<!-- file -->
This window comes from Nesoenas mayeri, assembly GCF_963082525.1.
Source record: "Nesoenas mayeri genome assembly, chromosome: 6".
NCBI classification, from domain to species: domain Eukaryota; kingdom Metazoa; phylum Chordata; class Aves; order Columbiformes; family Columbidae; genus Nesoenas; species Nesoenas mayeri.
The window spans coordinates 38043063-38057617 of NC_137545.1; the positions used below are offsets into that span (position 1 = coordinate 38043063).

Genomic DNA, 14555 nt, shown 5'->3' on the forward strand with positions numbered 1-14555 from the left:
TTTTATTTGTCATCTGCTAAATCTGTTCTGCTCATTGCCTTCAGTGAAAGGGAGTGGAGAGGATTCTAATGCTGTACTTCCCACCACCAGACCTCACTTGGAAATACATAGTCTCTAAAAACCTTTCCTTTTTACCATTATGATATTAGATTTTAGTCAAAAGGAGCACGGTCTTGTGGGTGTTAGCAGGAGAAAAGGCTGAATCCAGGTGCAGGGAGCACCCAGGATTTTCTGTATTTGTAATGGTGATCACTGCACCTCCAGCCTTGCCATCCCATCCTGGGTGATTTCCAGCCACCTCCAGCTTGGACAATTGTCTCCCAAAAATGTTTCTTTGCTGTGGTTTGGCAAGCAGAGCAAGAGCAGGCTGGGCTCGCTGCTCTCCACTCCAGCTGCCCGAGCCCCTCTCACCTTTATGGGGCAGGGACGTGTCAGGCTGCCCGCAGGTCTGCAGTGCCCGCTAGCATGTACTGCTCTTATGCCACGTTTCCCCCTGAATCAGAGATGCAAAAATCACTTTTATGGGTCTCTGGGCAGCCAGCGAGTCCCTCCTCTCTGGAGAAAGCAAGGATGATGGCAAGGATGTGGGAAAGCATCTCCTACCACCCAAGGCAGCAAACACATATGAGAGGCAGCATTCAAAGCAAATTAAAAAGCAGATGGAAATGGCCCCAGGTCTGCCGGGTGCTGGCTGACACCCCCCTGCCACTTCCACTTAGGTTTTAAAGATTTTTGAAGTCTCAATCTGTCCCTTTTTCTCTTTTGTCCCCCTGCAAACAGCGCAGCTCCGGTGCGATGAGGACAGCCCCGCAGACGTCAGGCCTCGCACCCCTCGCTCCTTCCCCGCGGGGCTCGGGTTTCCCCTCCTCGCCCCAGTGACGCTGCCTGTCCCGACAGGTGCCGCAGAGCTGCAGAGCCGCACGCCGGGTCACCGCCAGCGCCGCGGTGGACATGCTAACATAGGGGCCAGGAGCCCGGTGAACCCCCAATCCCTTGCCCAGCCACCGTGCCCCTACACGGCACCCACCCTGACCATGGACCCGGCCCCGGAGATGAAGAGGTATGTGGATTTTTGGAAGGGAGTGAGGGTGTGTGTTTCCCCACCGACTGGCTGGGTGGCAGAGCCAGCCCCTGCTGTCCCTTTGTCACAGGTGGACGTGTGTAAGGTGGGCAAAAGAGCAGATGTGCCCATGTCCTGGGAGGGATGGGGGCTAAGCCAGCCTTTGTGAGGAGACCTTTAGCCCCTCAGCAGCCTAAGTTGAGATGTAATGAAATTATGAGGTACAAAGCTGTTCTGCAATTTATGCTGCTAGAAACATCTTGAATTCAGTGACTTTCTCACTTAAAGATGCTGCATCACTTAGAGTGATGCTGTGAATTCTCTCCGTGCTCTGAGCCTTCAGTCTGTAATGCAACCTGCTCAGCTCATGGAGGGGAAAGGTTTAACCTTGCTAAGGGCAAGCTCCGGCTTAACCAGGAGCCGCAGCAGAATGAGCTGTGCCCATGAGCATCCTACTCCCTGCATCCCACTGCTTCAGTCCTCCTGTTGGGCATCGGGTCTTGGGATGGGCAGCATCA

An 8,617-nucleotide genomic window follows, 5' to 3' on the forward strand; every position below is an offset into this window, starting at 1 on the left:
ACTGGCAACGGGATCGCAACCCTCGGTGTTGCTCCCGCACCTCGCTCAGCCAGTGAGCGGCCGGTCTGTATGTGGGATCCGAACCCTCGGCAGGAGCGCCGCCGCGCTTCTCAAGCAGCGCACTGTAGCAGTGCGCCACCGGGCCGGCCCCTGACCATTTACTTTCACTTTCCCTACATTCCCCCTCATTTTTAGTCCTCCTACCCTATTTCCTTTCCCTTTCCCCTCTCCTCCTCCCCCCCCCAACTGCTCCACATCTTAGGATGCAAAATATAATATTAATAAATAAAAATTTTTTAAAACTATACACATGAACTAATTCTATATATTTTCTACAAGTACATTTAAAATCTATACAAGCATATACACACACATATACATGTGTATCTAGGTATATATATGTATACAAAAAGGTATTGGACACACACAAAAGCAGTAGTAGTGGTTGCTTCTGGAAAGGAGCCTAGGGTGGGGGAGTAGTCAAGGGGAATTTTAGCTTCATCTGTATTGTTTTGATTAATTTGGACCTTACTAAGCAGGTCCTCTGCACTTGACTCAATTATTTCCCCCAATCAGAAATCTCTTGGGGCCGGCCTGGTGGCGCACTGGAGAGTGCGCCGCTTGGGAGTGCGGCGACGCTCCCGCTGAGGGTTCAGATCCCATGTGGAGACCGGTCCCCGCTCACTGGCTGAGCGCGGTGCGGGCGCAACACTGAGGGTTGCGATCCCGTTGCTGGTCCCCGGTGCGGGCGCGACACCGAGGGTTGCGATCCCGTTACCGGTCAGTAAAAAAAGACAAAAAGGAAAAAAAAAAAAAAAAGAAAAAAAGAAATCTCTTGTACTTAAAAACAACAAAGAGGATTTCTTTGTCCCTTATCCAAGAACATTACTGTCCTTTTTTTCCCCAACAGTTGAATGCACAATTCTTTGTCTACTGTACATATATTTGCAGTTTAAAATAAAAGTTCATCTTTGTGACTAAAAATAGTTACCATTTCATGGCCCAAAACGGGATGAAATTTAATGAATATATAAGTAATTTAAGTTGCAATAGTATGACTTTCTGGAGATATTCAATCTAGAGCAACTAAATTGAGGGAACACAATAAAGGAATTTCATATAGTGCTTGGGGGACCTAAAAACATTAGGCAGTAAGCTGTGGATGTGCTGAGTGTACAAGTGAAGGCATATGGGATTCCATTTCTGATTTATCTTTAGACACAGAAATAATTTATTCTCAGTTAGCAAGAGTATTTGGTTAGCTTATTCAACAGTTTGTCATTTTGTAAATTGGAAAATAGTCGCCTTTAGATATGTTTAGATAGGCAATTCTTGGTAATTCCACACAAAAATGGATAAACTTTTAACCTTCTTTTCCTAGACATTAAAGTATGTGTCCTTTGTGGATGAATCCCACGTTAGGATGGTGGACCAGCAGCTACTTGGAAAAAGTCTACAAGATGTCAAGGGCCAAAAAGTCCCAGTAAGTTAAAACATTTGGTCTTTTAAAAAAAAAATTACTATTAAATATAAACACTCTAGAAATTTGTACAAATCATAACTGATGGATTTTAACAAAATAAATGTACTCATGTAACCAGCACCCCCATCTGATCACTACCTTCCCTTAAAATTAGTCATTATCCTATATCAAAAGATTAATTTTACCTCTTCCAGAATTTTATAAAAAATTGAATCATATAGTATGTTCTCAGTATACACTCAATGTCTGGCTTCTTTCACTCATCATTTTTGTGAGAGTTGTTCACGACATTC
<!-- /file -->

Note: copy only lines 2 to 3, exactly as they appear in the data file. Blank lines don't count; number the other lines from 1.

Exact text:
Source record: "Nesoenas mayeri genome assembly, chromosome: 6".
NCBI classification, from domain to species: domain Eukaryota; kingdom Metazoa; phylum Chordata; class Aves; order Columbiformes; family Columbidae; genus Nesoenas; species Nesoenas mayeri.